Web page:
I’m just wondering if you’ve ever actually done this. Because that’s really common advice, but it’s also really hard to do.For prescriptions, shop online or call local pharmacies and ask what your drug costs for someone without insurance. You will frequently pay *less* than someone with insurance. (Insurance companies have contracts with pharmacies and benefit managers to jack up the price.)
You can do the same thing with doctors, lab tests, imaging tests, and specialists. If your doctor prescribes a test or procedure, ask him for the Billing Code. Then call around to ask for the self-pay price. (If you tell them you have insurance, they will not know the price. Because it depends on your plan's specific contract with each in-network
I do it a lot in my job. I’ve also tried it for myself when we first went to our high deductible plan and it was touted as an “opportunity” to save money.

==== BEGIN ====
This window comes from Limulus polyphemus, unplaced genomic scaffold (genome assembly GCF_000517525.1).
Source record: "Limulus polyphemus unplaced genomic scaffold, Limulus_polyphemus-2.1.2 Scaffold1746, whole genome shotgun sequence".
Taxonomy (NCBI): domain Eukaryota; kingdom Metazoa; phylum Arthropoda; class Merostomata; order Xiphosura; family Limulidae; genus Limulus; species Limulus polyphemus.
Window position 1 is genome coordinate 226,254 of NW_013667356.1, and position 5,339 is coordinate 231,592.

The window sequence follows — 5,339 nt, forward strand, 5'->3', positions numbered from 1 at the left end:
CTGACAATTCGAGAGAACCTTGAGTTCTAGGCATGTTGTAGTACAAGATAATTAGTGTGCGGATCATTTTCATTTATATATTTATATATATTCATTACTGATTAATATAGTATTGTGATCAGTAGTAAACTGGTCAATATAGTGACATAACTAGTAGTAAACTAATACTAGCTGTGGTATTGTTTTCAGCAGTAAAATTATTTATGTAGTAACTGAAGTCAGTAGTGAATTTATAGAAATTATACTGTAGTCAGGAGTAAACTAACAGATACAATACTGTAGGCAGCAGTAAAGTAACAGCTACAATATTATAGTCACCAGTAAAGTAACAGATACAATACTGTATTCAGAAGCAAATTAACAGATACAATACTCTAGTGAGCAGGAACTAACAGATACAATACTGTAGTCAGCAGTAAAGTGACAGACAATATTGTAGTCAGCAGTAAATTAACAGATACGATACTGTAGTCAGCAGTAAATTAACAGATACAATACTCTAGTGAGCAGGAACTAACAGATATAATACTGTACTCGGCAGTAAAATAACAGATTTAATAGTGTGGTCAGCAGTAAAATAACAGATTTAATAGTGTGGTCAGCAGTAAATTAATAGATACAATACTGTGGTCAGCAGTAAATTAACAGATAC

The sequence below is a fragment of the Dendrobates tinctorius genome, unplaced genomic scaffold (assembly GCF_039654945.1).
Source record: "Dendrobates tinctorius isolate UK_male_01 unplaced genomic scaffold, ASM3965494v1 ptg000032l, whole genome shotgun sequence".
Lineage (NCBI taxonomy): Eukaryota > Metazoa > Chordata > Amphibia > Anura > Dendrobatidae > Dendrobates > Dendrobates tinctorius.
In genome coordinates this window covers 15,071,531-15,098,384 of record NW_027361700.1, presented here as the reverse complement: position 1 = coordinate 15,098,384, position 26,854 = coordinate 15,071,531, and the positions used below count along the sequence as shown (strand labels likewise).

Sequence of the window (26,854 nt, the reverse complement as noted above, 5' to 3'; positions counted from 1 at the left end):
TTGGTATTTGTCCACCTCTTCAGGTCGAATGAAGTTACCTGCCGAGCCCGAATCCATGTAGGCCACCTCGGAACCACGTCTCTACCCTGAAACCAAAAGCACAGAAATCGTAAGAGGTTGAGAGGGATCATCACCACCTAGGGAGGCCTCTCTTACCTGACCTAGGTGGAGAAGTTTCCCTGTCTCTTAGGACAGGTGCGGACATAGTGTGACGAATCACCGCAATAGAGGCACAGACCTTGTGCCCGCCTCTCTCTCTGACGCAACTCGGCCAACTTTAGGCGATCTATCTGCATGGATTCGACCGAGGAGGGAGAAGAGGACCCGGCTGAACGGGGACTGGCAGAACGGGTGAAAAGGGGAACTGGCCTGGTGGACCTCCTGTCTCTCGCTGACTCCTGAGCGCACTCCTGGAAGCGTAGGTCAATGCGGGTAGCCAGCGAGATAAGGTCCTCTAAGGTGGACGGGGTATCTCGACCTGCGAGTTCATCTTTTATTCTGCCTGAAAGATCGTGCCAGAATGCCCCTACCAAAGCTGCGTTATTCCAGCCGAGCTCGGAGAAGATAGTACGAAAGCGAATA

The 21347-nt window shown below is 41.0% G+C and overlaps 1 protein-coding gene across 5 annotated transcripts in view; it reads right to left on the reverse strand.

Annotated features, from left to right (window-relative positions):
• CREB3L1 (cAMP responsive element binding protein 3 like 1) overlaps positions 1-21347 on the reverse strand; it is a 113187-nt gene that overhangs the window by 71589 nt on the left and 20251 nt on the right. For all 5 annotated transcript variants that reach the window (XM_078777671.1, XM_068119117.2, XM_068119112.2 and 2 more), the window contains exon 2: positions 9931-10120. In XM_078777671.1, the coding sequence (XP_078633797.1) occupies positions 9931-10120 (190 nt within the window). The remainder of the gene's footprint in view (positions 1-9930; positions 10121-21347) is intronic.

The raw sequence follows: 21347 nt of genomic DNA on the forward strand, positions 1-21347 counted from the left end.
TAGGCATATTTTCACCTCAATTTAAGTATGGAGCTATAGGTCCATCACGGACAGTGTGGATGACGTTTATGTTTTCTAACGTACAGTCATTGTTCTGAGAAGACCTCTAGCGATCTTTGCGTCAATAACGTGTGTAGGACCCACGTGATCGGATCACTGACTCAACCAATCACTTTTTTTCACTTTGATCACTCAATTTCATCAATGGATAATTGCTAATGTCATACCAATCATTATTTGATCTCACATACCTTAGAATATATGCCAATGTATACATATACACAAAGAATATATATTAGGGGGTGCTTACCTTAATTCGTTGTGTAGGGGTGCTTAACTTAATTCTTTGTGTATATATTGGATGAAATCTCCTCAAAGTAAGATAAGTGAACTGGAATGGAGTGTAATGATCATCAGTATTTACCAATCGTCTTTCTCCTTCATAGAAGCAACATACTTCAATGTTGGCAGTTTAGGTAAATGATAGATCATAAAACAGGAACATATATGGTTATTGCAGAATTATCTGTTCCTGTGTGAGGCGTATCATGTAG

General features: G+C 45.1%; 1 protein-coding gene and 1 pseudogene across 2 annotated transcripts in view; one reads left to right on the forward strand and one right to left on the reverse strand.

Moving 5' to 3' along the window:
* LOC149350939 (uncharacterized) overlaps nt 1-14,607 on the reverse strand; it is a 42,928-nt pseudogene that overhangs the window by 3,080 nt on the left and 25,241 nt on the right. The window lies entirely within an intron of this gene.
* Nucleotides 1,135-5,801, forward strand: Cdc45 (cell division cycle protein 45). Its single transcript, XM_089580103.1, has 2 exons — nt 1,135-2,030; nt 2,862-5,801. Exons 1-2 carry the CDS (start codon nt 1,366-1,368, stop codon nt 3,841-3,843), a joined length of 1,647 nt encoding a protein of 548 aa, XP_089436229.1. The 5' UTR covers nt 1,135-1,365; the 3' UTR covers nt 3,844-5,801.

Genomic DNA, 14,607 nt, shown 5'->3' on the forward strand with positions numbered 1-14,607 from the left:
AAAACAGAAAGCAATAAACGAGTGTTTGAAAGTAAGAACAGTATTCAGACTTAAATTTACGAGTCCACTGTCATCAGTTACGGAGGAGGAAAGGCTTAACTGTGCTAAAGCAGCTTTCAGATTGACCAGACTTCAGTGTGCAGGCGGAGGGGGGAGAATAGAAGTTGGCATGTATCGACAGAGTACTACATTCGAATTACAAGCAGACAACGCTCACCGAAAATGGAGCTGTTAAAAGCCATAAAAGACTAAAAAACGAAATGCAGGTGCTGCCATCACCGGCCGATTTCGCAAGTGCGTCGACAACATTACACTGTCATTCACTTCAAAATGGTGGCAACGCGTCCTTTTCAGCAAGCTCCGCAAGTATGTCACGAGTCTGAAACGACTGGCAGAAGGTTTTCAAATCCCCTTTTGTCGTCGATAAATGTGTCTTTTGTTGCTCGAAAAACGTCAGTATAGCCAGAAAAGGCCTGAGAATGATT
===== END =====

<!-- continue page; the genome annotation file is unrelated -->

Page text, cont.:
Here’s what i’ve run into:
—“X is the person you need to speak with—I’ll have him call you.” (He never does).
—“You would have to talk to our billing company XYZ” which is based in another state and pretty much wont talk to you without an account number.
—The honest answer: “we have no idea what it would cost because our billing department handles that and have different rates for every carrier, etc.”
—Another honest answer: “somewhere in the range of X and Y, depending on what they find/do. However, we can work with you on payments.”
It would be really nice if you could call and say “what do you charge for a colonoscopy” and they tell you a flat fee. But it’s not a restaurant menu.
I do recommend for prescriptions asking your doctor for samples. My mom takes Eliquis, which is very expensive, and when she hits the Medicare “donut hole” it cost about $275 a month. Her doctor know, and he’ll usually give her a month’s worth of samples when she comes in, which helps defray costs. Also, of course, ask your doc to prescribe generics where possible.